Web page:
Save your own life
There are so many easy ways to save your own life. Wearing a helmet is one of them. Every day actions can be devastating if the correct precautions are not taken. Safety is often so easy, but for some reason, people just don't think "that could happen to me." It all seems like those devastating stories we hear about will only happen to one of the other 6 billion people on earth. After an experience that hit home recently, I was inspired to write this article and share with you what I have learned.
Recently, my sister got into such a bad bike accident that she cracked her helmet upon impact (she was on a bike path that was paved) and was unconscious for some time. She is an experienced rider and was paying attention, but just happened to be at the wrong place at the wrong time. If she hadn't been wearing her helmet, there is no doubt in my mind that the fall would have had disastrous effects. The helmet absorbed the majority of the impact and was left with only a crack instead of her head having to absorb the impact. She had to have a CT scan and multiple x-rays but emerged only sore and scratched instead of broken and with brain damage. She was lucky. There were 720 bicyclists that died in 2005 in accidents involving motor vehicles. Two-thirds of the deaths are from brain injury. The U.S. Consumer Product Safety Commission has published some startling statistics, among them that about 600,000 bicyclists suffered an injury severe enough to need treatment in a hospital emergency room in 1994. On average 540,000 cyclists visit hospital emergency rooms each year, and about 67,000 of those have head injuries, and 27,000 have injuries serious enough to be hospitalized. Direct costs of cyclists' injuries due to not using helmets are estimated at $81 million each year. The statistics continue, unfortunately.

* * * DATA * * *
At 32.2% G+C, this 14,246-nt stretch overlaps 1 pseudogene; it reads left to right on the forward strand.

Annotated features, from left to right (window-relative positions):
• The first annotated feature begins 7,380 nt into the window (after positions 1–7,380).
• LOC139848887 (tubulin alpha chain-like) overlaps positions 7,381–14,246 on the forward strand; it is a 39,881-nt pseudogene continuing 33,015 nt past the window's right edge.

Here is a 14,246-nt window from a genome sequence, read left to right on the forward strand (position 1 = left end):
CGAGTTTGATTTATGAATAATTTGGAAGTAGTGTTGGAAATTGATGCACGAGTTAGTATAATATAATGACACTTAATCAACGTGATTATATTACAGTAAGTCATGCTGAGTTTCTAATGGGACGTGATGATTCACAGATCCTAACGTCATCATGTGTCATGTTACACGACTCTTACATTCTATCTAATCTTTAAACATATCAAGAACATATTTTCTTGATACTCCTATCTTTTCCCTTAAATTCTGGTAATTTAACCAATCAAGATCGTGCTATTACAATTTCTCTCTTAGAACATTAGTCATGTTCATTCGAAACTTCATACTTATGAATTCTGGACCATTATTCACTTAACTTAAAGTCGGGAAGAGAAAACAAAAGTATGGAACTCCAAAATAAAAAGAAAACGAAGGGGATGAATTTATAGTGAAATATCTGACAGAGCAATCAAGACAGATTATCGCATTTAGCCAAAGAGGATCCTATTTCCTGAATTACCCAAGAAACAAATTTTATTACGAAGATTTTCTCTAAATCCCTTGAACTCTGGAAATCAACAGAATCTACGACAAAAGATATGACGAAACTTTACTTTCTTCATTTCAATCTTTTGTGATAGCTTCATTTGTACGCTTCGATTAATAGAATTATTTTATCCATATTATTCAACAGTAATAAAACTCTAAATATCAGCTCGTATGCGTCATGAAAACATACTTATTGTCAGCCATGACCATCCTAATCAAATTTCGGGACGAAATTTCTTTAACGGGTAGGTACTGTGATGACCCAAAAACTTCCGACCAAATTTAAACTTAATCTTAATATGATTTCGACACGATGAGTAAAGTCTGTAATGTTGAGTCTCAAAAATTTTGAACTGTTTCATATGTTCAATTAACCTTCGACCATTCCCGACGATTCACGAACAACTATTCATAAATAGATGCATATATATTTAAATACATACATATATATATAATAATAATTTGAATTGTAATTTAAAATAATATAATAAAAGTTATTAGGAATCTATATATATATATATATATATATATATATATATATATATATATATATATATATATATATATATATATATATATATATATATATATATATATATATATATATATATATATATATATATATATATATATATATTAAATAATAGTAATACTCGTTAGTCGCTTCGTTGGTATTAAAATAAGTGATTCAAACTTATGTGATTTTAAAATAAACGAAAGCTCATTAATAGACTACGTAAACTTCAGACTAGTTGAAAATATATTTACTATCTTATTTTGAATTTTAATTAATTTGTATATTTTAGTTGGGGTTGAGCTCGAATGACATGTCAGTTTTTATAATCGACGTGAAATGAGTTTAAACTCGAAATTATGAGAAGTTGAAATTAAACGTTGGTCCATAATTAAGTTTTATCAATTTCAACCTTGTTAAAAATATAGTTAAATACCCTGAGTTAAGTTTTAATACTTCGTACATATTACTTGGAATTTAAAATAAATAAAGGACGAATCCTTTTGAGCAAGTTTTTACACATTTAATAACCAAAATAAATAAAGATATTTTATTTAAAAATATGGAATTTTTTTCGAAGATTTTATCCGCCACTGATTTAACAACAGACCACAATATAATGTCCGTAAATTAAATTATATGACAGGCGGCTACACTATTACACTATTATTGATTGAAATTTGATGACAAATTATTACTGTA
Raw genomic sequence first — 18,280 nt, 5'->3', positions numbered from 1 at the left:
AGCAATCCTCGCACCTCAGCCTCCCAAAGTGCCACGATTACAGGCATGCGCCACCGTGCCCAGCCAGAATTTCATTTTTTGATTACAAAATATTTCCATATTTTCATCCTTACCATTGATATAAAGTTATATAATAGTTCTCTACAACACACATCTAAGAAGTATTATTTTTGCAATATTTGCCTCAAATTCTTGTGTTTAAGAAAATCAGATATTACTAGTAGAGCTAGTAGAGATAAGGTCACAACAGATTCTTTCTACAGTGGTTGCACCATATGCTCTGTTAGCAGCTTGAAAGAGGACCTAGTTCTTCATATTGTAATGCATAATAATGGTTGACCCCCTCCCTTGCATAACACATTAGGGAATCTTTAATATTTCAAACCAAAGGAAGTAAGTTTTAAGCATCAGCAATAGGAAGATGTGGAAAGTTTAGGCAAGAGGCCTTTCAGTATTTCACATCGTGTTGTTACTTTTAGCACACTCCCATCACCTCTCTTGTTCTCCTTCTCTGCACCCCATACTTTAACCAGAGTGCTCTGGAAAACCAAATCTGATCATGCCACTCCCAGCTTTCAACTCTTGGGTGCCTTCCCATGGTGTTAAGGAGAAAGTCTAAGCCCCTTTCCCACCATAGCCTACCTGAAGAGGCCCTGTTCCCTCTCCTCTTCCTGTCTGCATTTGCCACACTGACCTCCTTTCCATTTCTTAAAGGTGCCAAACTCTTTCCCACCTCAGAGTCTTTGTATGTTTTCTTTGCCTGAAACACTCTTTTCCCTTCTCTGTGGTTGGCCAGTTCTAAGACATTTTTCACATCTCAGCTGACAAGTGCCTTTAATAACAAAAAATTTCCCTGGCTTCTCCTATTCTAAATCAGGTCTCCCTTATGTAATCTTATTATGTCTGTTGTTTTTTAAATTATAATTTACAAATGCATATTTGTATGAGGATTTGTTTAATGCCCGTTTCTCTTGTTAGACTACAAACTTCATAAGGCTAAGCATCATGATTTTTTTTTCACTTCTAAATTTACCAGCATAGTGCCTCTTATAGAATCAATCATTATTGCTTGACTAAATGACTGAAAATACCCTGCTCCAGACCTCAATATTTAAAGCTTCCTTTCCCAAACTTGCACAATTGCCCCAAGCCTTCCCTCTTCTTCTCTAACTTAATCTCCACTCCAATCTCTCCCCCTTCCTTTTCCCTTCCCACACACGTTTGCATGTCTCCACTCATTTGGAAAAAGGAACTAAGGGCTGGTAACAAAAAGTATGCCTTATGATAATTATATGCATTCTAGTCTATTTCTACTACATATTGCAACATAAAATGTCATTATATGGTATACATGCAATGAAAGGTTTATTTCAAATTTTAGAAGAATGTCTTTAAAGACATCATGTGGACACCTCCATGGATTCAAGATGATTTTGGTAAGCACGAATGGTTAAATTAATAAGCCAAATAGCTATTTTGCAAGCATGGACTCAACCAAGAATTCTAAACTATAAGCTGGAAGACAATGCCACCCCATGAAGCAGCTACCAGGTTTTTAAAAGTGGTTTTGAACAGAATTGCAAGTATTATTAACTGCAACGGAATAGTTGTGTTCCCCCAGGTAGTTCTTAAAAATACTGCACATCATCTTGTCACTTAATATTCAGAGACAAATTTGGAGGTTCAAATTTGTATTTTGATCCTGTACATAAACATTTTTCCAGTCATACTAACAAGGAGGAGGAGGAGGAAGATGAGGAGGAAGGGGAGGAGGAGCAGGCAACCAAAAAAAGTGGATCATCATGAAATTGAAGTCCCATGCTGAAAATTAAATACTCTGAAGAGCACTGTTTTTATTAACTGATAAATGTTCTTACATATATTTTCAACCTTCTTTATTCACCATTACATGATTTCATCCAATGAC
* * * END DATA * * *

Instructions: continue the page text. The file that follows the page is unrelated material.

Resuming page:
Direct costs of cyclists' injuries due to not using helmets are estimated at $81 million each year.
Helmets should be worn by everyone who is participating in a sport or hobby that involves the danger of falling: snowboarders, skiiers, skateboarders, climbers, rollerbladers, kayakers...the list goes on. Almost every store or rental location that sells the other equipment needed to participate in your sport will also offer helmets. They cost as little as $10 and up to $100 if you want a very fancy or customized one. This does not even compare to the hundreds of thousands of dollars of hospital bills you will acquire if you suffer from a head injury. And if cost is not what is keeping you from wearing a helmet, remember that brain damage is often irreversible and you could spend the rest of your life being dependent on others to help you do simple tasks like feeding yourself and getting dressed each day.
The most common excuse I have heard for not wearing a helmet is: "It will mess up my hair!" To that, I say, "Think of what brain damage will do to your life." Brain damage is permanent. Messy hair is temporary. Buy a comb, a helmet, and live. If you desire the wind blown look, turn your head upside down and tousle your hair with your fingers, flip it back and you've got the same effect.
See you on the path...WITH your helmet!